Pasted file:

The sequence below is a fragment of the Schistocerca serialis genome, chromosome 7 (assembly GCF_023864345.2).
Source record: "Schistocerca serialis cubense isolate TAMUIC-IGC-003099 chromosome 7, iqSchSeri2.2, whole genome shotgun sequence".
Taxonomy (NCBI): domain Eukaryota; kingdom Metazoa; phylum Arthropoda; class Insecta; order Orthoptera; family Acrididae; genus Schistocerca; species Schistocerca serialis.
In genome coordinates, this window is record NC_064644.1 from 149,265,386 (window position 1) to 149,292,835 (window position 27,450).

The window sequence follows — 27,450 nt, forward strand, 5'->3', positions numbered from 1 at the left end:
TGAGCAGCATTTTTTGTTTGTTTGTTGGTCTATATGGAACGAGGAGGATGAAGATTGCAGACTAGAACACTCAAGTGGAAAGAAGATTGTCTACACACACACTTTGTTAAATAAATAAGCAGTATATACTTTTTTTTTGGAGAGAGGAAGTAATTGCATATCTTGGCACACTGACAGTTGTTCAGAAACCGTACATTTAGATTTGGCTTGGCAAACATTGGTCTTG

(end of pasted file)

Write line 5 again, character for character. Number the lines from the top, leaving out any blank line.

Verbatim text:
The window sequence follows — 27,450 nt, forward strand, 5'->3', positions numbered from 1 at the left end: